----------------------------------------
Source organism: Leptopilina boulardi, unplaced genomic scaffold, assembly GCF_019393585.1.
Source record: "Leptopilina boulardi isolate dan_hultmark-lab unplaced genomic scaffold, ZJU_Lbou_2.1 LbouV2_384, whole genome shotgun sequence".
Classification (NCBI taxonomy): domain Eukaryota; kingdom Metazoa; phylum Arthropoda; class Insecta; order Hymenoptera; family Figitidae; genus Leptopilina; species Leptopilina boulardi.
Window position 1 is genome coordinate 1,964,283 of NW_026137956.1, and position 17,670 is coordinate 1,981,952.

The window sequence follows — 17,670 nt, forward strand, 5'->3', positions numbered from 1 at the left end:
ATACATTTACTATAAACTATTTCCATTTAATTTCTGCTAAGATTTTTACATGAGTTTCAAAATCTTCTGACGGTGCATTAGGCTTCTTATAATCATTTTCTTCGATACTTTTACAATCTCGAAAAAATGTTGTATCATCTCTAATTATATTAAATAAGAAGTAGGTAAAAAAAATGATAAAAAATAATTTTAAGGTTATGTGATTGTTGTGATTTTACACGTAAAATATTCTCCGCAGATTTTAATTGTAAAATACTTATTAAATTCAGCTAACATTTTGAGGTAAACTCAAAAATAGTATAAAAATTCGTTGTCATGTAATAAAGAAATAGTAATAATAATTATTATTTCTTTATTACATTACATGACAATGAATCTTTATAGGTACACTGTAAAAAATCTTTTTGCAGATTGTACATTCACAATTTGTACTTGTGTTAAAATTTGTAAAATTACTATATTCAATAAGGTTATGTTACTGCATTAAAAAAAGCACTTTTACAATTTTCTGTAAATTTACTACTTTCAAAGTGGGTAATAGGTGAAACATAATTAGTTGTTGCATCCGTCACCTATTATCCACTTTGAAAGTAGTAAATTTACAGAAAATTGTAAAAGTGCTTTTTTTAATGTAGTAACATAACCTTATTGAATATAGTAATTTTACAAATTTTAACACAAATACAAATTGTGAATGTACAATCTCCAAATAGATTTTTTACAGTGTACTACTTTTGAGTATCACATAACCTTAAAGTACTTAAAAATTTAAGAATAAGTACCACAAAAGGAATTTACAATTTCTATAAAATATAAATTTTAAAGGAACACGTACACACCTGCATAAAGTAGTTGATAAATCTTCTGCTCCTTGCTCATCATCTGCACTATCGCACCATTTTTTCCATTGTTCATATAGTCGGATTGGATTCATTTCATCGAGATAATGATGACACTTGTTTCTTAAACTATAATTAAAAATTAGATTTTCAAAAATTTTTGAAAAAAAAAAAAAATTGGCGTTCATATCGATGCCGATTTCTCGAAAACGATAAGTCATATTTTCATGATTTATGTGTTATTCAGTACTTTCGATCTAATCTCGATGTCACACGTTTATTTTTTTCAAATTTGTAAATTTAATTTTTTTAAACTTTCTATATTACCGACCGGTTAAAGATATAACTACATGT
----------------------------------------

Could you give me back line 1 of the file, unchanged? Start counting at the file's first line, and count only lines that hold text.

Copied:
Source organism: Leptopilina boulardi, unplaced genomic scaffold, assembly GCF_019393585.1.